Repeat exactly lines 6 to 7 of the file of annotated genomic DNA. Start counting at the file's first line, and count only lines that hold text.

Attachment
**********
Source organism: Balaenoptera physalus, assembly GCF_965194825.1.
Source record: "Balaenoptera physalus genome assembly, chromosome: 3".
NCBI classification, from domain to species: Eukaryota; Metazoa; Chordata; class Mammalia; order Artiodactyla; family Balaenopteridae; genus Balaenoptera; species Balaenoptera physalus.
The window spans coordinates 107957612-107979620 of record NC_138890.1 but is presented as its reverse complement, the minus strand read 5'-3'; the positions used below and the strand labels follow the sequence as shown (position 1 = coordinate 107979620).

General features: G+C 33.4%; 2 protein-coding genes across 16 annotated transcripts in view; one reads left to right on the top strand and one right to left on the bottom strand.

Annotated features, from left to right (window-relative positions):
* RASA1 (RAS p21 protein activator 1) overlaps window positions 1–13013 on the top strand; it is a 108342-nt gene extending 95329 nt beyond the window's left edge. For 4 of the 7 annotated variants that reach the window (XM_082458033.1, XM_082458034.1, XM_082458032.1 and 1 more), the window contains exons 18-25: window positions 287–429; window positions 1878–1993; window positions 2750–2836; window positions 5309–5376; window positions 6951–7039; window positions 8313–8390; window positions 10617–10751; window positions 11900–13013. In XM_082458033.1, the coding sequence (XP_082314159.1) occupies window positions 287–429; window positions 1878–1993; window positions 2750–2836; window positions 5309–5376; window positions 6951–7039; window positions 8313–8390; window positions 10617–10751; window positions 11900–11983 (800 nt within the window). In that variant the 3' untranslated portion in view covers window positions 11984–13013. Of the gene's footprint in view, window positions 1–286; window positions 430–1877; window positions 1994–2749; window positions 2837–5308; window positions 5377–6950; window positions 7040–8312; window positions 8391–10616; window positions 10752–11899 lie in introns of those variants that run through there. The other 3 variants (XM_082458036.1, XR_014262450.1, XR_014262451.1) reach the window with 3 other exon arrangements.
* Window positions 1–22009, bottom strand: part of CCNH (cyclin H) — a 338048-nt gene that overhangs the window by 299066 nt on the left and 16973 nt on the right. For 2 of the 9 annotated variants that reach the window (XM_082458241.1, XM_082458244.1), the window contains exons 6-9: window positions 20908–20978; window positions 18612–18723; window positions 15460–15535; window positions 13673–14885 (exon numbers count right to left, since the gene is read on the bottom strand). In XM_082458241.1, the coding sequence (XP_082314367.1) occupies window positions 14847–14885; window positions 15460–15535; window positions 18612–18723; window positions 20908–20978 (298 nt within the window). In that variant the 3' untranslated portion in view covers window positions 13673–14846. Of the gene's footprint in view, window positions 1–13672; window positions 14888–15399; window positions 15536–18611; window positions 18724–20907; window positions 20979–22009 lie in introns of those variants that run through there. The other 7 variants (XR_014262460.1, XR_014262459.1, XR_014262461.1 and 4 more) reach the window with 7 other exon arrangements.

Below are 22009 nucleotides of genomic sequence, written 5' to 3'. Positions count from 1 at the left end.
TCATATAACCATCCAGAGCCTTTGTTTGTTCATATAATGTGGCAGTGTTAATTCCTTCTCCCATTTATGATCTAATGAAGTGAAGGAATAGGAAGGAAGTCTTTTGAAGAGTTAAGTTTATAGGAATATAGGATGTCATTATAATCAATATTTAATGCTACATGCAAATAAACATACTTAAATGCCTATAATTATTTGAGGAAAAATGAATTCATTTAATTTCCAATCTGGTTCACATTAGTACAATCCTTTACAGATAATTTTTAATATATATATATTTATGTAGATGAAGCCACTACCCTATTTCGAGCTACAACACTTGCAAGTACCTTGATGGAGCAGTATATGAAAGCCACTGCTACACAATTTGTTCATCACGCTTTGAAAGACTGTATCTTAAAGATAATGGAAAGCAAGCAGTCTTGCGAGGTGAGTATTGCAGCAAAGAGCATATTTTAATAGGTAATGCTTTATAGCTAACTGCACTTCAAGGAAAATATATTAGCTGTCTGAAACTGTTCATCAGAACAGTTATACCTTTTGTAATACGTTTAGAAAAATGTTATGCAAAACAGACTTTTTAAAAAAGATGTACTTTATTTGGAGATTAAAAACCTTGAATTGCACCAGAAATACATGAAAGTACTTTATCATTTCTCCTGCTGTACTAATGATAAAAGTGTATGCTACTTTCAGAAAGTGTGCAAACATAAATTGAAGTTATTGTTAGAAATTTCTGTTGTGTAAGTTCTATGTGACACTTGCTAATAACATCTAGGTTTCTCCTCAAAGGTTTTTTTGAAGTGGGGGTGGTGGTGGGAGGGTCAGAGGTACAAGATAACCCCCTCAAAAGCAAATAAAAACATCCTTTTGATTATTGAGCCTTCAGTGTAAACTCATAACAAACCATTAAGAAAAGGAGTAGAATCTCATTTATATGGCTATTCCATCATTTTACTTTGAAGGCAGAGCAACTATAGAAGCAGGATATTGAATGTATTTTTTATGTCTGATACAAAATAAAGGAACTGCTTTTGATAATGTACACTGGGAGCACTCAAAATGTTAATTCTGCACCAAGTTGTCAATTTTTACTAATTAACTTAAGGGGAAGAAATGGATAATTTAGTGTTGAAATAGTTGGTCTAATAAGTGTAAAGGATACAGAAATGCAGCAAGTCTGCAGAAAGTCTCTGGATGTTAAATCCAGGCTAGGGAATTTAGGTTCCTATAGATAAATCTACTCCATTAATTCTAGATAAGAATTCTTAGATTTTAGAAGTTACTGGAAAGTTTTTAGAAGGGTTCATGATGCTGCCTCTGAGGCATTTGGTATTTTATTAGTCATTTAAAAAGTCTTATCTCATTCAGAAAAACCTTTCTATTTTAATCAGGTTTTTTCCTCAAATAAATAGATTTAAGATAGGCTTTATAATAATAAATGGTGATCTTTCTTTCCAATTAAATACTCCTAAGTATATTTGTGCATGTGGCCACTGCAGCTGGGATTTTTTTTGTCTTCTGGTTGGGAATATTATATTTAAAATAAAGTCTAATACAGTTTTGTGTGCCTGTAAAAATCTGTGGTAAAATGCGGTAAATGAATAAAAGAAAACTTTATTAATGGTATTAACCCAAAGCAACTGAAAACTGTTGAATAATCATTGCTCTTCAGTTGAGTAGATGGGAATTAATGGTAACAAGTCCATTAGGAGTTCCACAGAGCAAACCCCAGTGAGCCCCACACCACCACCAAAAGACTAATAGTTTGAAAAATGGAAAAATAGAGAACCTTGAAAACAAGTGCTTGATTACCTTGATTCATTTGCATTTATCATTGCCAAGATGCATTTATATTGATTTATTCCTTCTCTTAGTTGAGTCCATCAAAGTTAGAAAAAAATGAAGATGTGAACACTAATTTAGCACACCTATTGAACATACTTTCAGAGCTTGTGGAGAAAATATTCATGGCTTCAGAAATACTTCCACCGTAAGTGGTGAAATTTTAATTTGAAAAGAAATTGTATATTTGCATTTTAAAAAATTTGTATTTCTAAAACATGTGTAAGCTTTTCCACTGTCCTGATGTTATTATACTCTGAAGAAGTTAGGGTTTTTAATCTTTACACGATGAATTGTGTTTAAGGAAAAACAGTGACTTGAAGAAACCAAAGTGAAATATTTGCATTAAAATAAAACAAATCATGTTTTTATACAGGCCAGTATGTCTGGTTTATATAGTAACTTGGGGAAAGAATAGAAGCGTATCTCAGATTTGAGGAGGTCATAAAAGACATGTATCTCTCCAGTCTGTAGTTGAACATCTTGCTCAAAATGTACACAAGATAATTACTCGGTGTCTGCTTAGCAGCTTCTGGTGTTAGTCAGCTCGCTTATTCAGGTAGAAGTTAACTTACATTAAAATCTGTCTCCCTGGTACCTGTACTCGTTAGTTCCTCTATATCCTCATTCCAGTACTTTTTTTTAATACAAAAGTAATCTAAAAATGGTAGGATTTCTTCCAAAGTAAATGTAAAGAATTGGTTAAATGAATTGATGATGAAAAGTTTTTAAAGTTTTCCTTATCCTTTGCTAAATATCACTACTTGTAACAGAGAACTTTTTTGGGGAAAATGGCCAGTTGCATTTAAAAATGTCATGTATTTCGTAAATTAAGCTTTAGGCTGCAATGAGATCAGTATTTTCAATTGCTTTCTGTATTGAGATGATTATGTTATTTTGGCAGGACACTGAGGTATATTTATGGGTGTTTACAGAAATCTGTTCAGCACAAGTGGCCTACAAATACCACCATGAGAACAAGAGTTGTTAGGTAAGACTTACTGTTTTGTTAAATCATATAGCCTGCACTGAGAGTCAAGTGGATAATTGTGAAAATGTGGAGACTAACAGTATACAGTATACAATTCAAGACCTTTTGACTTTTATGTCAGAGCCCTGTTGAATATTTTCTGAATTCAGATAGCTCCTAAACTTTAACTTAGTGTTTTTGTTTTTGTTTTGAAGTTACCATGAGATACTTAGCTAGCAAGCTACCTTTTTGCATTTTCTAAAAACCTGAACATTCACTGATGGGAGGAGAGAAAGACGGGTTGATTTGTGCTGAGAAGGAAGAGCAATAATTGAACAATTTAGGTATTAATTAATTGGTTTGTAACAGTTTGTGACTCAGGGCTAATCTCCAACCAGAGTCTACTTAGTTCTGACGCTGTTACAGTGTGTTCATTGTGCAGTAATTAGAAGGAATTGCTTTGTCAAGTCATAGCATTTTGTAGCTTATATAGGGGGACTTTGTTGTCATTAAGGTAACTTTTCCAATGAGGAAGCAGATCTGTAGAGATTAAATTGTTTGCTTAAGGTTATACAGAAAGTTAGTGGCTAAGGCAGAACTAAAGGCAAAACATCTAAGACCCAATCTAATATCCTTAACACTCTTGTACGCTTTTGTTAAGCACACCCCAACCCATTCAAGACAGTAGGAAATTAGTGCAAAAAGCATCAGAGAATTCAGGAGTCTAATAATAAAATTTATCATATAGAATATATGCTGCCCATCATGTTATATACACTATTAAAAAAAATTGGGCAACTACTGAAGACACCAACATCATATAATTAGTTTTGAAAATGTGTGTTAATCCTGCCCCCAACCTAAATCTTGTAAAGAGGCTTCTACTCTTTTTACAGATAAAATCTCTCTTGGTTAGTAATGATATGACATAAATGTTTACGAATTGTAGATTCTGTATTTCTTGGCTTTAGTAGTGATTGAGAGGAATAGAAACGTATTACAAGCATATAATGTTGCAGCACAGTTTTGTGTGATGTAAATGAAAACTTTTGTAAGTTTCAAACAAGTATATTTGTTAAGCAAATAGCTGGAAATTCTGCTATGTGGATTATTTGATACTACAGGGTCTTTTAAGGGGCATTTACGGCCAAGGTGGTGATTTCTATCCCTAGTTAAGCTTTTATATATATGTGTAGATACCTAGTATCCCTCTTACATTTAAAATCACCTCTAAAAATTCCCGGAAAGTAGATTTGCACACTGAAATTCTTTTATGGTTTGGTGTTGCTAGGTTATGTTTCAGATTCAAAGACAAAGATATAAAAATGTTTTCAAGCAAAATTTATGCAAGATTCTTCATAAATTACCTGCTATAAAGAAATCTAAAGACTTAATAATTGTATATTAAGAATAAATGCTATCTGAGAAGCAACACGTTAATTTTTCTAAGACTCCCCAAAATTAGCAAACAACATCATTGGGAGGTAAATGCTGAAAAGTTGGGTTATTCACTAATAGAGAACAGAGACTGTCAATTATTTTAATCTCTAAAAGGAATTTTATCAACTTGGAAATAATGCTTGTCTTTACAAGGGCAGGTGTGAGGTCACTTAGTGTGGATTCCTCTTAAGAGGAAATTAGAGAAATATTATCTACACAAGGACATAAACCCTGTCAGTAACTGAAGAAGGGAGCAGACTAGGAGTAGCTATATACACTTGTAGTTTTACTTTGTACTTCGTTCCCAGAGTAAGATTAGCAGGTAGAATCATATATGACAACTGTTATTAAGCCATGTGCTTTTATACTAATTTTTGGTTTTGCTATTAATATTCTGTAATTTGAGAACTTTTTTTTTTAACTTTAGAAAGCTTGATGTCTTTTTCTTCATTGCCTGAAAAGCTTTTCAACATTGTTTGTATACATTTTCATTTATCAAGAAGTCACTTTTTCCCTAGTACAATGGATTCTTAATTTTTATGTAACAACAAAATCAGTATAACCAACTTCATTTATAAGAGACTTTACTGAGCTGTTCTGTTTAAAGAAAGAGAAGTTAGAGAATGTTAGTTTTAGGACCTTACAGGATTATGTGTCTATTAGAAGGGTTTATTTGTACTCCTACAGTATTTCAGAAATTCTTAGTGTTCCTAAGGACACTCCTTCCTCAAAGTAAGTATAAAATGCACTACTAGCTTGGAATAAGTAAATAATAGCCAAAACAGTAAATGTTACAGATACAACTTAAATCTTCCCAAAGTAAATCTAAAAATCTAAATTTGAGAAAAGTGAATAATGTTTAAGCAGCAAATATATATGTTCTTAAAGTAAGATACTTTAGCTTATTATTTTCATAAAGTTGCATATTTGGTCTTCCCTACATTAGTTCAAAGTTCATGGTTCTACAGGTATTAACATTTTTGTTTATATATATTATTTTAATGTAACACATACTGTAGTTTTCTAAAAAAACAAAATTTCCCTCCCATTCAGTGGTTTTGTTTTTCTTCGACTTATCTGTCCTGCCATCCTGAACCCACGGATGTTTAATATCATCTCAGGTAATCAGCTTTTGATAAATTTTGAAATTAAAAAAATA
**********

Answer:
Annotated features, from left to right (window-relative positions):
* RASA1 (RAS p21 protein activator 1) overlaps window positions 1–13013 on the top strand; it is a 108342-nt gene extending 95329 nt beyond the window's left edge. For 4 of the 7 annotated variants that reach the window (XM_082458033.1, XM_082458034.1, XM_082458032.1 and 1 more), the window contains exons 18-25: window positions 287–429; window positions 1878–1993; window positions 2750–2836; window positions 5309–5376; window positions 6951–7039; window positions 8313–8390; window positions 10617–10751; window positions 11900–13013. In XM_082458033.1, the coding sequence (XP_082314159.1) occupies window positions 287–429; window positions 1878–1993; window positions 2750–2836; window positions 5309–5376; window positions 6951–7039; window positions 8313–8390; window positions 10617–10751; window positions 11900–11983 (800 nt within the window). In that variant the 3' untranslated portion in view covers window positions 11984–13013. Of the gene's footprint in view, window positions 1–286; window positions 430–1877; window positions 1994–2749; window positions 2837–5308; window positions 5377–6950; window positions 7040–8312; window positions 8391–10616; window positions 10752–11899 lie in introns of those variants that run through there. The other 3 variants (XM_082458036.1, XR_014262450.1, XR_014262451.1) reach the window with 3 other exon arrangements.